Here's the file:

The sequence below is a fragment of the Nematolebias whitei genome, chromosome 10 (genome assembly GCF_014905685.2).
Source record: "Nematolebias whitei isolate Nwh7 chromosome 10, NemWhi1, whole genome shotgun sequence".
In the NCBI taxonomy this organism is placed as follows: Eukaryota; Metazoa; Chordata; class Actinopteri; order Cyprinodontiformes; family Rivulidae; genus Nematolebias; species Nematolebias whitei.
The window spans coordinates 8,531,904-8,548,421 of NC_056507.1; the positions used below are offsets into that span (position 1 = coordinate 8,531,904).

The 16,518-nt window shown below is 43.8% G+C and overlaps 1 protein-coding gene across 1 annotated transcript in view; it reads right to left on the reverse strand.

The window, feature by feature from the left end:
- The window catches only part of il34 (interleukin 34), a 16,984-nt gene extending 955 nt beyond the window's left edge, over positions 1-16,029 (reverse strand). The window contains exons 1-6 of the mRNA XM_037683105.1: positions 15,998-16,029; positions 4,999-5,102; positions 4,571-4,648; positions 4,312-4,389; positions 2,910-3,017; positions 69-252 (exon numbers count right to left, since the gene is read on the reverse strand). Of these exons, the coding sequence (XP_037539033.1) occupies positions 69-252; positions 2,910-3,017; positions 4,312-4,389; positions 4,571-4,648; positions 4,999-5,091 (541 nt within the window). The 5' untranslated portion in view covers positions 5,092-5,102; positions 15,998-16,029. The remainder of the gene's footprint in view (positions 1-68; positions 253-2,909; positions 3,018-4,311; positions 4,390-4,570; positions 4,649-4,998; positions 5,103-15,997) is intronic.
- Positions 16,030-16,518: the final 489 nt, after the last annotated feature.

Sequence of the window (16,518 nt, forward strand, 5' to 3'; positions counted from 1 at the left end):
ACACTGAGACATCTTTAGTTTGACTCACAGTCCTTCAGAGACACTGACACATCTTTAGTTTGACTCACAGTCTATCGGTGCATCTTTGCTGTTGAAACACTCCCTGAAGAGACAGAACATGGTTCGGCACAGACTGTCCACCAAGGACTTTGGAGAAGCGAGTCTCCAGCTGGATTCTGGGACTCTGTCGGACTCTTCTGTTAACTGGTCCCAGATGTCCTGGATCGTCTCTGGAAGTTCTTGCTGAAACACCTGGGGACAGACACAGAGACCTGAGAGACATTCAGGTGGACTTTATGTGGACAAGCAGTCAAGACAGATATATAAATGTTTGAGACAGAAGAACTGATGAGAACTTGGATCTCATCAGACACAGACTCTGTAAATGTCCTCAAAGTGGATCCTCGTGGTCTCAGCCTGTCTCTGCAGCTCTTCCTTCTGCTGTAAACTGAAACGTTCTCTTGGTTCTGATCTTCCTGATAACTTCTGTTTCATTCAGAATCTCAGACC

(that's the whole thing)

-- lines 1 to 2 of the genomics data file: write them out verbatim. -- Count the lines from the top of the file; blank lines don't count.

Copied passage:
The sequence below is a fragment of the Nematolebias whitei genome, chromosome 10 (genome assembly GCF_014905685.2).
Source record: "Nematolebias whitei isolate Nwh7 chromosome 10, NemWhi1, whole genome shotgun sequence".